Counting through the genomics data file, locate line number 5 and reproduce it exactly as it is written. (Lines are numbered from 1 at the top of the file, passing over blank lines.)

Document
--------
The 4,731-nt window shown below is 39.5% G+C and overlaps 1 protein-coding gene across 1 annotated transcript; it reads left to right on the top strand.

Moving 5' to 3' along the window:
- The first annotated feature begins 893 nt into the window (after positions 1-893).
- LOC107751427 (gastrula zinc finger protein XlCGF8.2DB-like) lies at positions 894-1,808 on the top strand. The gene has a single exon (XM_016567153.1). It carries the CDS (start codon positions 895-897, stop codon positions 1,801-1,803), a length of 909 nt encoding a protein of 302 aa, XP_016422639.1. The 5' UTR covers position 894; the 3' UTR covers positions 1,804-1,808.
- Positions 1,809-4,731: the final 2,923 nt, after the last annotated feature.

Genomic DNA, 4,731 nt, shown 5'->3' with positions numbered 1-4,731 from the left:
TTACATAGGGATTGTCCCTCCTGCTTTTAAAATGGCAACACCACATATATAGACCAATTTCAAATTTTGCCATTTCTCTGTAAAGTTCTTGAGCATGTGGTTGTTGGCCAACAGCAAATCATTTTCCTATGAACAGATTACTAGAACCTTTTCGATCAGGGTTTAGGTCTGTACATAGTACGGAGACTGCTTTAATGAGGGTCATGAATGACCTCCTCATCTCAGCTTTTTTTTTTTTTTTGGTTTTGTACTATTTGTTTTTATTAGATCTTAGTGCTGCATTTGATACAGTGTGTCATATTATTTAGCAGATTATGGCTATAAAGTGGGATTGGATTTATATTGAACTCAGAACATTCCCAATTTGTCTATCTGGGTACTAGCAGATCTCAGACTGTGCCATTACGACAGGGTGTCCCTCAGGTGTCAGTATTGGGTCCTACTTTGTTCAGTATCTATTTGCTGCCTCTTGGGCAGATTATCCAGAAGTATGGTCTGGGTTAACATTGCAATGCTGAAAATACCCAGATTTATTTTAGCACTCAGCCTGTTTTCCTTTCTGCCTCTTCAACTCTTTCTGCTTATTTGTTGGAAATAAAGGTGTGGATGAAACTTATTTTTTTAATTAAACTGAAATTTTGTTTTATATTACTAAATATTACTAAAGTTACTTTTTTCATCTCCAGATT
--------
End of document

- Positions 1,809-4,731: the final 2,923 nt, after the last annotated feature.